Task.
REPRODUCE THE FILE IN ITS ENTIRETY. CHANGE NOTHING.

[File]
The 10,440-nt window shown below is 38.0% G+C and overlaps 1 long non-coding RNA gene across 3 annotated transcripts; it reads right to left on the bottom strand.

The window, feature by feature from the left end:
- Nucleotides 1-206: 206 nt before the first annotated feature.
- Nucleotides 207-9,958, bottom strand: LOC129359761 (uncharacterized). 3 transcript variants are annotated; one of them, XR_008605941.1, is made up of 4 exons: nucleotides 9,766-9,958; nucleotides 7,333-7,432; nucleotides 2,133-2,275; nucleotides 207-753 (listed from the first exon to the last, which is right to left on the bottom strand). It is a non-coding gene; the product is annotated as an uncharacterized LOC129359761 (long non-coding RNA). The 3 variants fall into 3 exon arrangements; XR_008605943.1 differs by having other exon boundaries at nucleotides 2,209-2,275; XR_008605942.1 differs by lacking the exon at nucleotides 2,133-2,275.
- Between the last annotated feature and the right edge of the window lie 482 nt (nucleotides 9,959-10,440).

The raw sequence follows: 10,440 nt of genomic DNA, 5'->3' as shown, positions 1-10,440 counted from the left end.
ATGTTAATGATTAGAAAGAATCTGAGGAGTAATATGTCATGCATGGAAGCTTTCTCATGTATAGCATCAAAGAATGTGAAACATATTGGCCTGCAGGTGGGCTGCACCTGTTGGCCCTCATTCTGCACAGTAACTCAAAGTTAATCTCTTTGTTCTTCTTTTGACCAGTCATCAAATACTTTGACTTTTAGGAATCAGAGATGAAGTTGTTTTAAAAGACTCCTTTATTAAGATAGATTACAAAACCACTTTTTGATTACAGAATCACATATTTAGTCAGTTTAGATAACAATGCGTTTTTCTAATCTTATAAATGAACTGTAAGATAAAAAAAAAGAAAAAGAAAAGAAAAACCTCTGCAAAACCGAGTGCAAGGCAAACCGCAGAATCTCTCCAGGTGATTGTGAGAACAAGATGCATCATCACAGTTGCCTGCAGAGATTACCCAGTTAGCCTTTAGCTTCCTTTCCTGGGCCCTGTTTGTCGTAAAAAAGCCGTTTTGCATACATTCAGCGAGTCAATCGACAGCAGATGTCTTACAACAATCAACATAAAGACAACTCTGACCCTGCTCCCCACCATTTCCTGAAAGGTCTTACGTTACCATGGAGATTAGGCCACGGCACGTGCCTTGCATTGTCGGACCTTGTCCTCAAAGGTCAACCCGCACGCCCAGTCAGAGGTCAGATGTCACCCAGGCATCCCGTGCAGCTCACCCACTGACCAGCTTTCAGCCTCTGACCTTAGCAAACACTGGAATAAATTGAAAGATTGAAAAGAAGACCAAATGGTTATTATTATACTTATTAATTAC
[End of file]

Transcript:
The 10,440-nt window shown below is 38.0% G+C and overlaps 1 long non-coding RNA gene across 3 annotated transcripts; it reads right to left on the bottom strand.

The window, feature by feature from the left end:
- Nucleotides 1-206: 206 nt before the first annotated feature.
- Nucleotides 207-9,958, bottom strand: LOC129359761 (uncharacterized). 3 transcript variants are annotated; one of them, XR_008605941.1, is made up of 4 exons: nucleotides 9,766-9,958; nucleotides 7,333-7,432; nucleotides 2,133-2,275; nucleotides 207-753 (listed from the first exon to the last, which is right to left on the bottom strand). It is a non-coding gene; the product is annotated as an uncharacterized LOC129359761 (long non-coding RNA). The 3 variants fall into 3 exon arrangements; XR_008605943.1 differs by having other exon boundaries at nucleotides 2,209-2,275; XR_008605942.1 differs by lacking the exon at nucleotides 2,133-2,275.
- Between the last annotated feature and the right edge of the window lie 482 nt (nucleotides 9,959-10,440).

The raw sequence follows: 10,440 nt of genomic DNA, 5'->3' as shown, positions 1-10,440 counted from the left end.
ATGTTAATGATTAGAAAGAATCTGAGGAGTAATATGTCATGCATGGAAGCTTTCTCATGTATAGCATCAAAGAATGTGAAACATATTGGCCTGCAGGTGGGCTGCACCTGTTGGCCCTCATTCTGCACAGTAACTCAAAGTTAATCTCTTTGTTCTTCTTTTGACCAGTCATCAAATACTTTGACTTTTAGGAATCAGAGATGAAGTTGTTTTAAAAGACTCCTTTATTAAGATAGATTACAAAACCACTTTTTGATTACAGAATCACATATTTAGTCAGTTTAGATAACAATGCGTTTTTCTAATCTTATAAATGAACTGTAAGATAAAAAAAAAGAAAAAGAAAAGAAAAACCTCTGCAAAACCGAGTGCAAGGCAAACCGCAGAATCTCTCCAGGTGATTGTGAGAACAAGATGCATCATCACAGTTGCCTGCAGAGATTACCCAGTTAGCCTTTAGCTTCCTTTCCTGGGCCCTGTTTGTCGTAAAAAAGCCGTTTTGCATACATTCAGCGAGTCAATCGACAGCAGATGTCTTACAACAATCAACATAAAGACAACTCTGACCCTGCTCCCCACCATTTCCTGAAAGGTCTTACGTTACCATGGAGATTAGGCCACGGCACGTGCCTTGCATTGTCGGACCTTGTCCTCAAAGGTCAACCCGCACGCCCAGTCAGAGGTCAGATGTCACCCAGGCATCCCGTGCAGCTCACCCACTGACCAGCTTTCAGCCTCTGACCTTAGCAAACACTGGAATAAATTGAAAGATTGAAAAGAAGACCAAATGGTTATTATTATACTTATTAATTAC